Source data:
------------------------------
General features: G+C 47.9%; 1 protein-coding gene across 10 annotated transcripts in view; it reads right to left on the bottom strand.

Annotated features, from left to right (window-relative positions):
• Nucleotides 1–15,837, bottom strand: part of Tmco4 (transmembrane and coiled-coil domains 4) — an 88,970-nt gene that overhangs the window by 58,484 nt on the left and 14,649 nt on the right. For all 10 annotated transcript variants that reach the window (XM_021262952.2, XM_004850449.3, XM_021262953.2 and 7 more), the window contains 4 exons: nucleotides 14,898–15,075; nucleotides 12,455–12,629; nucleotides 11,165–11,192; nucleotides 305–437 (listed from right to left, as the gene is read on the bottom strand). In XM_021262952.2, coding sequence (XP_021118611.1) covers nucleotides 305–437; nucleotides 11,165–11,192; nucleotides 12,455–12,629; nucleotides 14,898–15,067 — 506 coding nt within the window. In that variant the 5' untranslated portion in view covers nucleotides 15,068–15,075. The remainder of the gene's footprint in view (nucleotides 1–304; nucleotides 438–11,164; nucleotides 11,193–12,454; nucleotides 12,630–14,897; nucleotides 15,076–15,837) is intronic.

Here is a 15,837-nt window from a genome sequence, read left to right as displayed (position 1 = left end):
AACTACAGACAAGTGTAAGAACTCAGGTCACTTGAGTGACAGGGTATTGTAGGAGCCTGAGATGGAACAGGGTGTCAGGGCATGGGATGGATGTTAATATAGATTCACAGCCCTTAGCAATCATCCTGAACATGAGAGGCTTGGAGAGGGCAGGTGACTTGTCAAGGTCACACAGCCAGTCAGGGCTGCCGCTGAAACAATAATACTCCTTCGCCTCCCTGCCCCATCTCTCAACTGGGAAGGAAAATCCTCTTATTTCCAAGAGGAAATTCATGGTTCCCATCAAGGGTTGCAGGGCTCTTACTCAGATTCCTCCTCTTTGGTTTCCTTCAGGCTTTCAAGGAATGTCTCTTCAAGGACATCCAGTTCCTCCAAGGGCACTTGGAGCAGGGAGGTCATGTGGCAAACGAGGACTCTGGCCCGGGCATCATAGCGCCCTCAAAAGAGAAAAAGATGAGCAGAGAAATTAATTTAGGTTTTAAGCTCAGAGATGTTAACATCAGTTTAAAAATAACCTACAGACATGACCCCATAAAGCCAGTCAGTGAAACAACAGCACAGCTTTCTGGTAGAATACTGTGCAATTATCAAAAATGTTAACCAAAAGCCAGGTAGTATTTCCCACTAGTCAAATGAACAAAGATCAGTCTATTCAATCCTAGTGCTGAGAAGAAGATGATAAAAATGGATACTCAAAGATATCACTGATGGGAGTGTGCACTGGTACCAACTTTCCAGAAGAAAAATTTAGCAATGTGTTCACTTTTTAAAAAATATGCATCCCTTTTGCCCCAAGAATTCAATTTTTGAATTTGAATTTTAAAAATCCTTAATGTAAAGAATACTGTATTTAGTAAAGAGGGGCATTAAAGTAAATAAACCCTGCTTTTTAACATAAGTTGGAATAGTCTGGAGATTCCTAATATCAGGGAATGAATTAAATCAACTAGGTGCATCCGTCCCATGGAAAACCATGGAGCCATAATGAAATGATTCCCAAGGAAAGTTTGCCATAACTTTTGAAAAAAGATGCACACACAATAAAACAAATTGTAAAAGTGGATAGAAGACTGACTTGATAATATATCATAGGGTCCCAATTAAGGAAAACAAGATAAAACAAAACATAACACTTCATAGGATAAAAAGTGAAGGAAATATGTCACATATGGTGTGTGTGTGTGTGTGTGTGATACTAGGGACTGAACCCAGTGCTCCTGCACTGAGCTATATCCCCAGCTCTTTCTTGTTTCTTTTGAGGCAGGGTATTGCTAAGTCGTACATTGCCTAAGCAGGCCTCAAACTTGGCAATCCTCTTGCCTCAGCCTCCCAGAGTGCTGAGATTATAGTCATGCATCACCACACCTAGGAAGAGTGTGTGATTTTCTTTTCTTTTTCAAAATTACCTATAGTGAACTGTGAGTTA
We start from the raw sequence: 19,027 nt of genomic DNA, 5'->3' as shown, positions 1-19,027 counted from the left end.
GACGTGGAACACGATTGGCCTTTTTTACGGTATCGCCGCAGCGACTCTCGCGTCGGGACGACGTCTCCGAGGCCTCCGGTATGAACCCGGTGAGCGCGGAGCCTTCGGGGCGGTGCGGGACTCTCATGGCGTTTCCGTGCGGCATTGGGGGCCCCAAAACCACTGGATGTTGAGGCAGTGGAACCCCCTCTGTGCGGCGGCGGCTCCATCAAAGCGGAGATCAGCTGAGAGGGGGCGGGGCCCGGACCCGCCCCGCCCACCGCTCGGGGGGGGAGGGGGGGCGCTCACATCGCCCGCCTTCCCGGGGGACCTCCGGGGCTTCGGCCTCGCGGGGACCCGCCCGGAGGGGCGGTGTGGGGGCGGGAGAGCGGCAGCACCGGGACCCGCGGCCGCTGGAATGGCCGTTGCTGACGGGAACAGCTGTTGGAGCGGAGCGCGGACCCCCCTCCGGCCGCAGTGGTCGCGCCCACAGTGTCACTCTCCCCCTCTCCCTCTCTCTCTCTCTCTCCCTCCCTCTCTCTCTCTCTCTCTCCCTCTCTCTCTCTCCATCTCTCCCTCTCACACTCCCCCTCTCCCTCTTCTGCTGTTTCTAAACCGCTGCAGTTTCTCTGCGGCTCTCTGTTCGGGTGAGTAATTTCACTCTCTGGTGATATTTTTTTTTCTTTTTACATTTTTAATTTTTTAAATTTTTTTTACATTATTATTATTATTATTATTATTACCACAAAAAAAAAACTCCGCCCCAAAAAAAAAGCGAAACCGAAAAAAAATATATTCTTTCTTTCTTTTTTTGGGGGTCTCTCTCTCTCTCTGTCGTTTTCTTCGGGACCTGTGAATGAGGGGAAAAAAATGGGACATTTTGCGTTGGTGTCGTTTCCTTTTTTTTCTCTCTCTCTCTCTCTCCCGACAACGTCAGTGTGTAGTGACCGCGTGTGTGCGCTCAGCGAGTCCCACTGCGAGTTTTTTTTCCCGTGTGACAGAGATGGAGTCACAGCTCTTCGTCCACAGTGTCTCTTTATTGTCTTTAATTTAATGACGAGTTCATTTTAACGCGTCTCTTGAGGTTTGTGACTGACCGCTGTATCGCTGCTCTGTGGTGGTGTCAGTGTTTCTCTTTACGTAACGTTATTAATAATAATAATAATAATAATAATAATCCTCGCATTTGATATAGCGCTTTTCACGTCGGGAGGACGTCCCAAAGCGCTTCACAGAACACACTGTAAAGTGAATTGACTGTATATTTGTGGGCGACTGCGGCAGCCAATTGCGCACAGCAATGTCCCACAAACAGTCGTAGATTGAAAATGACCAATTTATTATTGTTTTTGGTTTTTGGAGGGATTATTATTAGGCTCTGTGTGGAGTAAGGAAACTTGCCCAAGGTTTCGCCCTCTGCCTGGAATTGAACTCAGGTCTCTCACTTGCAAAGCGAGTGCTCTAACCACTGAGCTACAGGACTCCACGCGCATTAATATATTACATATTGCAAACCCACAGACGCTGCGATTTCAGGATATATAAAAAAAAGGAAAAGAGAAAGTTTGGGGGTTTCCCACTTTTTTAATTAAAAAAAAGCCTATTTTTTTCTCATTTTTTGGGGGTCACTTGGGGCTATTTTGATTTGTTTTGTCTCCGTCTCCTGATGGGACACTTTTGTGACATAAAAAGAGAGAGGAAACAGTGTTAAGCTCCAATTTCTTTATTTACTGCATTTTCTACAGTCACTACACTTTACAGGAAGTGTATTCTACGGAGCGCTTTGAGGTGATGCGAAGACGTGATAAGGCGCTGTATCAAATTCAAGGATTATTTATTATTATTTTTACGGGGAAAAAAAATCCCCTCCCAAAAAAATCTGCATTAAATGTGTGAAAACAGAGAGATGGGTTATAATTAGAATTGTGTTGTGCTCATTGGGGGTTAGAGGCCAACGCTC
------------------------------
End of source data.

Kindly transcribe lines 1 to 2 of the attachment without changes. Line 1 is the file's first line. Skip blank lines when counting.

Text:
General features: G+C 47.9%; 1 protein-coding gene across 10 annotated transcripts in view; it reads right to left on the bottom strand.

Annotated features, from left to right (window-relative positions):